Haida artists to lead AFN convention, speak on heroism in the homeland

World-renowned Haida weaver Delores Churchill and her grandson, the Haida master carver Donald Varnell, will represent Southeast Alaska as keynote speakers during this year’s Alaska Federation of Natives convention.

The AFN Annual Convention is the largest annual gathering in the United States of any Native peoples. Each year, the AFN Convention draws between 4,000 to 5,000 delegates and observers. The proceedings are broadcast live statewide via television and radio and webcast to some 70 countries worldwide.

Churchill is a Chilkat weaver from Ketchikan whose artistic influence and knowledge of the art stretches around the globe. She has also worked as a researcher and consultant, helping curators identify works in museum collections.

Her role as an artist and culture bearer has received accolades such as the Rasmuson Foundation Distinguished Artist Award, an Honorary Doctorate of Humane Letters from the University of Alaska Southeast, a National Endowment for the Arts Creative Artist residency, a travel grant from the Alaska State Council On The Arts to study Haida basketry in London and Canada and a Sealaska Heritage Foundation study grant.

Also from Ketchikan, Varnell is a folk and traditional artist who blends tradition with social, cultural and political ideas in his multi-disciplinary works of art.

He has apprenticed under Tlingit master-carvers Nathan Jackson and Will Burkhart, as well as Haida master-carver Reggie Davidson. His work stands in public, museum and private collections worldwide and throughout Alaska. He has been awarded numerous Percent for Art commissions at schools and youth facilities throughout Alaska as well as a Rasmuson Foundation Artist Fellowship.

“AFN is pleased that Delores and Donald have accepted our invitation,” AFN President Julie Kitka said. “Having these two keynote speakers is a way for AFN to showcase the actual sharing of our cultural traditions between generations, and they are an inspiration to the entire Native community.”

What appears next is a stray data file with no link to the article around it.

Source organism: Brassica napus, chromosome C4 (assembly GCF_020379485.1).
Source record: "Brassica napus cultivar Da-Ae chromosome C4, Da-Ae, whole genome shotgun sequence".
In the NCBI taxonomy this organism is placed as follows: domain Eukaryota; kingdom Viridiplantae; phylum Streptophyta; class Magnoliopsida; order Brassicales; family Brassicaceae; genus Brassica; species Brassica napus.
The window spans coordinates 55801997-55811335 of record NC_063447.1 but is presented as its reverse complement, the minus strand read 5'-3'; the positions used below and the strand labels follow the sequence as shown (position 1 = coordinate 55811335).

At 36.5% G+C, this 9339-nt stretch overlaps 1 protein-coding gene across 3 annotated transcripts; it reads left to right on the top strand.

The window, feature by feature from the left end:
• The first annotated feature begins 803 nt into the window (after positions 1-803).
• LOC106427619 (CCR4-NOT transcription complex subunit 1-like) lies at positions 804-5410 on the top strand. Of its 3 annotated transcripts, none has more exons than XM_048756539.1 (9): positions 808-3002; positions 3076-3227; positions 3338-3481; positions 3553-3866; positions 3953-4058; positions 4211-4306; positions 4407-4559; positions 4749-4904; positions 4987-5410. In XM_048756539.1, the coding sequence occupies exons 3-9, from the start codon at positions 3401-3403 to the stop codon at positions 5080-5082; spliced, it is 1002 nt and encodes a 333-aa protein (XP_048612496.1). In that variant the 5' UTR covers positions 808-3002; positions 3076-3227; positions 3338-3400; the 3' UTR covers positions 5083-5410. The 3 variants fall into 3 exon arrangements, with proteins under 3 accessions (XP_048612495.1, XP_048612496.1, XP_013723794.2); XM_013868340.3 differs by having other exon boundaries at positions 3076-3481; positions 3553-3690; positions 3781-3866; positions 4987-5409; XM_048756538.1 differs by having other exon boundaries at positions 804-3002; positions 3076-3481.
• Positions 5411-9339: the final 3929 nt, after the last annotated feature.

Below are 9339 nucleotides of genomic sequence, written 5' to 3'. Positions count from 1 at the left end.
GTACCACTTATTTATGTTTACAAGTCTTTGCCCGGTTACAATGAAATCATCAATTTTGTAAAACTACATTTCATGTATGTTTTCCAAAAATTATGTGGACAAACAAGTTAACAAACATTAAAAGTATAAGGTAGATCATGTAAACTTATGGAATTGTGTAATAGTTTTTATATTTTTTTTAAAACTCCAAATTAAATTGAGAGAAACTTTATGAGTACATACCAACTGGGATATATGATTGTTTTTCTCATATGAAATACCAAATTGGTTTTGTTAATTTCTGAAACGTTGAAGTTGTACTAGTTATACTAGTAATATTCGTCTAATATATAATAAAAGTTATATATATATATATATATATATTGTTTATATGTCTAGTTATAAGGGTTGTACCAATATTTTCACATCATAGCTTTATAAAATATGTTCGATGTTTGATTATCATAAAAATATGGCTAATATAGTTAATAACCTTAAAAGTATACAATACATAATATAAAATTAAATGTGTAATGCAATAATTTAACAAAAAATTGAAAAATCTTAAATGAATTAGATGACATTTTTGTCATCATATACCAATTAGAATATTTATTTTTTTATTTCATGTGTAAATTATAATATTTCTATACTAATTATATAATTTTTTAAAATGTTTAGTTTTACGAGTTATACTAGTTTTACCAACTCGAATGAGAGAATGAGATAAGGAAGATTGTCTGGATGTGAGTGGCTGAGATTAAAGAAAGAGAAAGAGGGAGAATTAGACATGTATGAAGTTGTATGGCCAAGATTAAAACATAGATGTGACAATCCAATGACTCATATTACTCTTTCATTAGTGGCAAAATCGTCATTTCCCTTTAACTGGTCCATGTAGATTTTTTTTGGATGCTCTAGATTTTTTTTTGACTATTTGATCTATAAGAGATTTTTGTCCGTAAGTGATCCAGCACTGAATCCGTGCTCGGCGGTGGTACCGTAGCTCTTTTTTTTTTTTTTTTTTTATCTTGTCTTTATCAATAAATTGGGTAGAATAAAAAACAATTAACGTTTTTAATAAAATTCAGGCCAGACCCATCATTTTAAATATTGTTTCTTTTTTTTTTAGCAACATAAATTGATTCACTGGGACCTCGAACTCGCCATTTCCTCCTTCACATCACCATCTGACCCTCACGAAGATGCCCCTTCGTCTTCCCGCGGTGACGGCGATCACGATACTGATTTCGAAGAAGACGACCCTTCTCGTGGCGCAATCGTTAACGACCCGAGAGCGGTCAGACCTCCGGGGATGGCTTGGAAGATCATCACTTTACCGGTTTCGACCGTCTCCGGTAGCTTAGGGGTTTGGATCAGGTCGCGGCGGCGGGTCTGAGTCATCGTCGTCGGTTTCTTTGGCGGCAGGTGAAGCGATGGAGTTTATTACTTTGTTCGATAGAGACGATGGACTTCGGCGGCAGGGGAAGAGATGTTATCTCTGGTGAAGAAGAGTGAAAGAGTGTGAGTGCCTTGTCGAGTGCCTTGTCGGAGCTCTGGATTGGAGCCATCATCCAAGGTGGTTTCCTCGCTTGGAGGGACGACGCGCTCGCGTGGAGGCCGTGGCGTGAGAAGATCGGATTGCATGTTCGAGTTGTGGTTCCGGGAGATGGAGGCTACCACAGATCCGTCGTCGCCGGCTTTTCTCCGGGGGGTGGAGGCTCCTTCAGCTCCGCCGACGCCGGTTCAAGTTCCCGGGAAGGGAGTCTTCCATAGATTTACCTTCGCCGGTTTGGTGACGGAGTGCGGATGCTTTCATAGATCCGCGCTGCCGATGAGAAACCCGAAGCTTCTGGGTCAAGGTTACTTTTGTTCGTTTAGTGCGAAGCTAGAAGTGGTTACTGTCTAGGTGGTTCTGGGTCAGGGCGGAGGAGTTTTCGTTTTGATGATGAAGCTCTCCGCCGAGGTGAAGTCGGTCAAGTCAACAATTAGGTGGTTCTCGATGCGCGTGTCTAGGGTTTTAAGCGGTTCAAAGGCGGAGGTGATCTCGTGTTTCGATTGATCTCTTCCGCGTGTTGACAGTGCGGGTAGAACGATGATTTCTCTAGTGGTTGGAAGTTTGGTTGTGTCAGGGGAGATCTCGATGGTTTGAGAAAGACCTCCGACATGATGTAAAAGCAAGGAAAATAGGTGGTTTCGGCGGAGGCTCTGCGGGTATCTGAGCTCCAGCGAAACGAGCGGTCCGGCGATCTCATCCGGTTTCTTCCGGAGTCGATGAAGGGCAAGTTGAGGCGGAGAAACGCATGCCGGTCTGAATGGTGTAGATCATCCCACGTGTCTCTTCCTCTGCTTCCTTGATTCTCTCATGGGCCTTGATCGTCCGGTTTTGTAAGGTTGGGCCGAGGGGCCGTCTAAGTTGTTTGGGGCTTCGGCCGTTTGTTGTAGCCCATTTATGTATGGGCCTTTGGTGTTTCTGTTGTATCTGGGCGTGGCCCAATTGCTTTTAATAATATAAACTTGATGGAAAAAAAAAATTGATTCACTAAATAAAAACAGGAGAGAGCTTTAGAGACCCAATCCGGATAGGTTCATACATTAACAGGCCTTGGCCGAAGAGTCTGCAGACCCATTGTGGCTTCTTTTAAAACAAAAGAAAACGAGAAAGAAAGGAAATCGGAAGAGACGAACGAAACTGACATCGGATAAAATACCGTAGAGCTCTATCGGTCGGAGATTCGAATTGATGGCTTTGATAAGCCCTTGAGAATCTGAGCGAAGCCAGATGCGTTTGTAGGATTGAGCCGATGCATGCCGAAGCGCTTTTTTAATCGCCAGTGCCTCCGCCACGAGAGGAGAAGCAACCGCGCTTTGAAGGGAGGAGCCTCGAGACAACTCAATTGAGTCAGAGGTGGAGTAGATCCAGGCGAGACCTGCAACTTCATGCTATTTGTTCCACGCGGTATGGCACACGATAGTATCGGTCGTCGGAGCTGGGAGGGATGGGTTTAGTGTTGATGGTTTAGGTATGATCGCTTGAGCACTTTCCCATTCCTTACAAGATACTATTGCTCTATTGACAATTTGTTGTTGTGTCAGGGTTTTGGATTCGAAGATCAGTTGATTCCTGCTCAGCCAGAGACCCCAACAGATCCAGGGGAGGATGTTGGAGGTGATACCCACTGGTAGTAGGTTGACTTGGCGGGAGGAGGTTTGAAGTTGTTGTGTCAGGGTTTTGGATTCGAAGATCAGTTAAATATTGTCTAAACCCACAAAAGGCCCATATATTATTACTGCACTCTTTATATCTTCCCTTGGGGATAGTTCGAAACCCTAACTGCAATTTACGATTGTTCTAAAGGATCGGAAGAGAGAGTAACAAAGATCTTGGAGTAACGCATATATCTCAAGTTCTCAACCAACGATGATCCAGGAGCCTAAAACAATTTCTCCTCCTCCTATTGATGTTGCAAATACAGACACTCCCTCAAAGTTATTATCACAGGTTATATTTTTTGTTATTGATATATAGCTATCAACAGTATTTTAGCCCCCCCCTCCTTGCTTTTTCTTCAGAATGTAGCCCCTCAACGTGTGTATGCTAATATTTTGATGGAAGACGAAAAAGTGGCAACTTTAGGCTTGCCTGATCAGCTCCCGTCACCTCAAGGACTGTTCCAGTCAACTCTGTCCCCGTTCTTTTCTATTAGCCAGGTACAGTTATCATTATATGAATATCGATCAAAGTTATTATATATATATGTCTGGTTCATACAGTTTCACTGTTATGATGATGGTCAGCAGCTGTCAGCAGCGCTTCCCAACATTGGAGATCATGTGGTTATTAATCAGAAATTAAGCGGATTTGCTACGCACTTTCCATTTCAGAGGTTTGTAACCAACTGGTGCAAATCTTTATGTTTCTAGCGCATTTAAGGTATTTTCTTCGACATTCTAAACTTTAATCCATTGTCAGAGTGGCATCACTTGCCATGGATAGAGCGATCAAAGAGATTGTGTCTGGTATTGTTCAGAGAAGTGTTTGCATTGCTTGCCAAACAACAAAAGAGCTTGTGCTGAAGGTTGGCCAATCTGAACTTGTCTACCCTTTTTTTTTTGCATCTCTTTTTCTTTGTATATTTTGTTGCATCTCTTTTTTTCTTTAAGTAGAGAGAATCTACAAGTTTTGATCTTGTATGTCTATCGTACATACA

The convention will take place Oct. 15-17 at the Dena’ina Convention Center in Anchorage, and the keynote addresses are scheduled for the first day. The theme for this year’s convention, “Heroes in Our Homeland,” will be highlighted by the speakers; it is a reflection of Alaska Native values and guides the structure and focus of the convention gathering.

“This year’s theme was chosen as a way to recognize and celebrate the many heroes living among us, the people working humbly to strengthen our communities,” Kitka said.

More in News

The 2022 graduating class of River City Academy celebrates Tuesday, May 17, 2022, outside of Skyview Middle School just outside of Soldotna, Alaska. (Photo by Jeff Helminiak/Peninsula Clarion)
River City Academy says goodbye to 19 grads, 2 original staff members

Tuesday’s graduation was the last for two staff members who have been with the school since its beginning

Lawmakers from both bodies of the Alaska State Legislature mingle in the halls of the Alaska State Capitol on Wednesday, May 18, 2022, the last day of the legislative session, following the Senate’s passing of the state’s budget bill. (Peter Segall / Juneau Empire)
Senate agrees to budget, House has until midnight

With hours left in session, House members remain divided

Renewable IPP CEO Jenn Miller presents information about solar power during a meeting of the Kenai Peninsula Borough Assembly on Tuesday, Oct. 12, 2021 in Soldotna, Alaska. (Ashlyn O’Hara/Peninsula Clarion)
Assembly OKs new tax exemptions for independent power producers

The ordinance was brought forth in response to a proposed solar farm on the Kenai Peninsula

Kenai Central High School graduates throw caps at the end of their commencement ceremony on Tuesday, May 17, 2022, in Kenai, Alaska. (Ashlyn O’Hara/Peninsula Clarion)
‘Make a great life’

Kenai Central High School graduates more than 75 students

A black bear gets into a bird feeder in April 2005 at Long Lake, Alaska. (Photo courtesy of Alaska Department of Fish and Game)
Watch out for bears, moose

Take precautions to keep attractants away from bears and give moose and calves space

Kenai Finance Director Terry Eubank, left, and Kenai City Manager Paul Ostrander present during a budget work session on Saturday, May 14, 2022, in Kenai, Alaska. (Ashlyn O’Hara/Peninsula Clarion)
Flat mill rate, sales tax included in Kenai budget proposal

The budget proposal is subject to final approval by the Kenai City Council

Senate effectively kills restrictive transgender sports bill

Bipartisan group of senators votes to table controversial bill

Sen. Bert Stedman, R-Sitka, chair of the bicameral conference committee tasked with hammering out differences in the state’s budget bill, signs the committee report as members finished their work on Tuesday, May 17, 2022. (Peter Segall / Juneau Empire
Committee compromises on PFD in budget plan

Members of the conference committee agreed Tuesday to a payment of about $3,800

Most Read